Back To The Future
To Unseat Mayweather, Marquez Looks To Own Past

By Nat Gottlieb Courtesy of

There have been all kinds of theories on how to defeat Floyd Mayweather, but so far none have proven successful.

After 13 years as a pro, Mayweather is still unbeaten (39-0), and trainers continue to pore over his past fights for any sign of weakness.

The latest is Nacho Beristain, the trainer for Floyd's next opponent, Juan Manuel Marquez. Beristain, as so many other trainers have said before, feels sure he has found the way to break down Mayweather's defenses. But he didn't get his strategy from watching tape of Mayweather. Instead, he looked 14 years into the past for the plan he'd used to defeat another elusive boxer who had a significant height and reach advantage over Marquez.

"We are working on the same game plan for Mayweather that we used against Julian Wheeler, one of Juan Manuel's first fights in the United States," Beristain said through an interpreter. In 1995, Marquez took on Wheeler at the Great Western Forum, and scored a TKO in the tenth and final round. A former U.S. Olympian and U.S. National champion, Wheeler was listed as 5'8" ½, but when he stepped into the ring, TV announcer Tom Kelly said, "Marquez is decidedly shorter, and in fact listed as 5'7". I would think Wheeler would be closer to 5'10" from the look of him as they stand out there." Wheeler also had a freakish 74-inch reach—almost unheard of for a featherweight—which is two inches longer than Mayweather's.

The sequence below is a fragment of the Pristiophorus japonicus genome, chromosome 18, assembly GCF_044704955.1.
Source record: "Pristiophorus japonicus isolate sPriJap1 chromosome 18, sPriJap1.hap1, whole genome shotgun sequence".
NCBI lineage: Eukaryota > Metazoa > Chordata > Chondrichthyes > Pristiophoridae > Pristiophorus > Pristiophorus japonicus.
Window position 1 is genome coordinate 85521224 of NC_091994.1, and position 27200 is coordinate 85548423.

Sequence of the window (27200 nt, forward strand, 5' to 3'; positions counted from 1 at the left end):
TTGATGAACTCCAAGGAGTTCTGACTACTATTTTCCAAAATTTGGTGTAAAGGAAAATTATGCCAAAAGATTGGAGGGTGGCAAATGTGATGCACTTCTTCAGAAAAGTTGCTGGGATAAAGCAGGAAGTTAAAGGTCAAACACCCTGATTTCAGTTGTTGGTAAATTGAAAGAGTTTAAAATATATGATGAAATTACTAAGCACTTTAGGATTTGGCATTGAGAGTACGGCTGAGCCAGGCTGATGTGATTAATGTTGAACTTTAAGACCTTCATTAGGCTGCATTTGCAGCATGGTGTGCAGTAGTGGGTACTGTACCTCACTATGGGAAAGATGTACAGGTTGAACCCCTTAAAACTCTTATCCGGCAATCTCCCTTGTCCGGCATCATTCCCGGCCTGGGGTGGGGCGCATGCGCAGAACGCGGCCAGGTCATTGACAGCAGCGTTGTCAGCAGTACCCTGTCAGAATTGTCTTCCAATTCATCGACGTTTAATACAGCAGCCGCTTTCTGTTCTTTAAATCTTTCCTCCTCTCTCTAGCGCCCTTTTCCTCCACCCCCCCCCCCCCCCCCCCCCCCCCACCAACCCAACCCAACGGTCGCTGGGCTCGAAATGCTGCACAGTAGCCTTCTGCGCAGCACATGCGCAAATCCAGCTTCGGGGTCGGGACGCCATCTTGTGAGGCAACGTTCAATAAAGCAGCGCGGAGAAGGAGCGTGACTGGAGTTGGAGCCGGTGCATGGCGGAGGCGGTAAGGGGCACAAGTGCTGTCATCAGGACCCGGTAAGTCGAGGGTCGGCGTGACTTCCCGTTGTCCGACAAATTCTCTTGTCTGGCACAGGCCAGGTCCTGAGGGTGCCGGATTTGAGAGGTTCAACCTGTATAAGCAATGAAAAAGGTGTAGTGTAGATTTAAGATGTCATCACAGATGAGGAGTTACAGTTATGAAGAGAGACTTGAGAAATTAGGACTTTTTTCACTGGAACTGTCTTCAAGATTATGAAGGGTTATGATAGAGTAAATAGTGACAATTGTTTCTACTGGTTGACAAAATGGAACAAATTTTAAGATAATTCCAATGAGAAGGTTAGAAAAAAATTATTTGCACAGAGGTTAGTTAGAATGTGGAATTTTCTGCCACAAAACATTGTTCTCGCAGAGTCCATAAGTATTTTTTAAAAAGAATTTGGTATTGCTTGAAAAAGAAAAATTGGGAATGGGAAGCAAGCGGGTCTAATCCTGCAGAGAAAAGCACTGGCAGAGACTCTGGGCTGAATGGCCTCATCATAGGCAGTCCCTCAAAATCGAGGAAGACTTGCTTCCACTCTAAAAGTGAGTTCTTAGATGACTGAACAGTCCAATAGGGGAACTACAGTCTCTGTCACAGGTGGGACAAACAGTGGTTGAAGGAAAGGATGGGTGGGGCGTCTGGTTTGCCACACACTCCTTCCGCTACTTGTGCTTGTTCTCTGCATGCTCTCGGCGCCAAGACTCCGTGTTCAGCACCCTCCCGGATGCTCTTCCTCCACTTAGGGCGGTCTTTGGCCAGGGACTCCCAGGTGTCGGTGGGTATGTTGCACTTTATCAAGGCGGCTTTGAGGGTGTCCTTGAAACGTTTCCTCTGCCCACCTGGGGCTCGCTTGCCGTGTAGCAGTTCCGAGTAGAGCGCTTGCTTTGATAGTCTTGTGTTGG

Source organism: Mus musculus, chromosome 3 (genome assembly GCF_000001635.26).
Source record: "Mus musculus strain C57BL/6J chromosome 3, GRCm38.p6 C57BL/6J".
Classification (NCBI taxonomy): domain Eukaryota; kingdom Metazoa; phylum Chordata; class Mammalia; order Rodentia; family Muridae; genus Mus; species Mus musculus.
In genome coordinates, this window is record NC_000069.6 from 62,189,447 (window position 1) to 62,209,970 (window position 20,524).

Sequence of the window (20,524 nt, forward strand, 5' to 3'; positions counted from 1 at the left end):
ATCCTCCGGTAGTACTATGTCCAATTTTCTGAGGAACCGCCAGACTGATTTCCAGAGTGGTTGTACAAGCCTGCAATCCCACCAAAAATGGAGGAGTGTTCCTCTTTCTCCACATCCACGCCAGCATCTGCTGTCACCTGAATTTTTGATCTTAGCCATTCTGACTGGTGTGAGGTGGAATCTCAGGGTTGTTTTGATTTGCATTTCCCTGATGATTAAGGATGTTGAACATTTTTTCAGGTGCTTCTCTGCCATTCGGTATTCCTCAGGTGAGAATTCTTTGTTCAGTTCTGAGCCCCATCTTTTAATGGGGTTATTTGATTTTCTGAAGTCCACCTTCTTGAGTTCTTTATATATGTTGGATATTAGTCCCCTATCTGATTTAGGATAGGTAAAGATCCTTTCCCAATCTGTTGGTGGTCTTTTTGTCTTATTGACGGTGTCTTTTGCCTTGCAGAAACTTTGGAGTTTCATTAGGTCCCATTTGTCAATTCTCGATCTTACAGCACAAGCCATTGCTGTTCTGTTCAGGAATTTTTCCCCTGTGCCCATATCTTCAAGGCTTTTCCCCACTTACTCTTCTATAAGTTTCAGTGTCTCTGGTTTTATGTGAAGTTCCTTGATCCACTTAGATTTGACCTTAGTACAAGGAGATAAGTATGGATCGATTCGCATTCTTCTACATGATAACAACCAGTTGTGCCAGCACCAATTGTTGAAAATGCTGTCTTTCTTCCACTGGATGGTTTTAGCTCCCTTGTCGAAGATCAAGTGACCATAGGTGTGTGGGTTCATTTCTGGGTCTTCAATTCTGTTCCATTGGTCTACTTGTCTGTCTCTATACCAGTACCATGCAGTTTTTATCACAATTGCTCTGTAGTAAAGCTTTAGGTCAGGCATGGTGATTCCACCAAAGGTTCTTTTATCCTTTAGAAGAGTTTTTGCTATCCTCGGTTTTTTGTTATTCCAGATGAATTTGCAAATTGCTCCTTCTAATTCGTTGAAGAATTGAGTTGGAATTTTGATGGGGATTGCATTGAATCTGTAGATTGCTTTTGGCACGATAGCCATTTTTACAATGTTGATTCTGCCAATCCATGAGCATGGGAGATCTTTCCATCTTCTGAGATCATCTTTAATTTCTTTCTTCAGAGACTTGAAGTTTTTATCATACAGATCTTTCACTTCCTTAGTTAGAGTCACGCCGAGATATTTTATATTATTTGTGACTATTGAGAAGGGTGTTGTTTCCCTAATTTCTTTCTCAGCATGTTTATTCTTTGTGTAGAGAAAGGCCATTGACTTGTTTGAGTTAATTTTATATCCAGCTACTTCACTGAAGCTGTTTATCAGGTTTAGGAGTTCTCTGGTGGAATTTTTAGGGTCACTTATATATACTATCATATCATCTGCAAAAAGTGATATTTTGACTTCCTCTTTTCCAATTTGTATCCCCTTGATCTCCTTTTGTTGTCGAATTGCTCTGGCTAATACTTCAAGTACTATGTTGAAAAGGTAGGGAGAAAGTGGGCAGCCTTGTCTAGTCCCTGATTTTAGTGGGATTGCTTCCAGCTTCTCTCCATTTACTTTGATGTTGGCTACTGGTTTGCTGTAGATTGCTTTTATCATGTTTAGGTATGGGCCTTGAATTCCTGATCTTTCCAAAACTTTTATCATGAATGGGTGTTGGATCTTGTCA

So how did Beristain neutralize Wheeler's size advantage? He devised a strategy in which Marquez would tire out Wheeler and then batter him in the final rounds. He had Marquez stay in the middle of the ring and not move around except to pivot. This forced Wheeler to constantly expend energy while trying to square off with Marquez and kept him dancing on his toes all night.

The strategy paid off in the closing rounds when the wheels started to come off for Wheeler. In the final round, Wheeler's legs looked leaden and his gloves seemed to be moving in slow motion. Marquez pounced, landing virtually everything he let fly. In the final minute of the fight Marquez tattooed Wheeler with a four-punch combo that wobbled the bigger man's knees. Wheeler, who had been described by Kelly earlier as "a magnificent boxer," was reduced to looking like a punch-drunk wrestler. With five seconds left, and Wheeler still grabbing the referee—somewhat controversially—stepped in and stopped the fight.

It was an impressive victory for the young Mexican. The 22-year-old Marquez had the poise of a seasoned veteran, never straying far from Beristain's game plan. With the exception of round seven and a brief moment in 10, Marquez's back never touched the ropes. He fought the entire time in the middle of the ring.

Longtime Providence-based promoter Jimmy Burchfield had Wheeler in his stable in 1995, and was ringside for the fight. When asked 14 years later if Marquez's strategy against Wheeler had been designed to gas his fighter, Burchfield said: "I think that is exactly what Marquez was trying to do. Julian was tiring out towards the end. Marquez went into that fight as a young 22-year-old and after that fight he gained a lot of respect and became a man in the boxing business."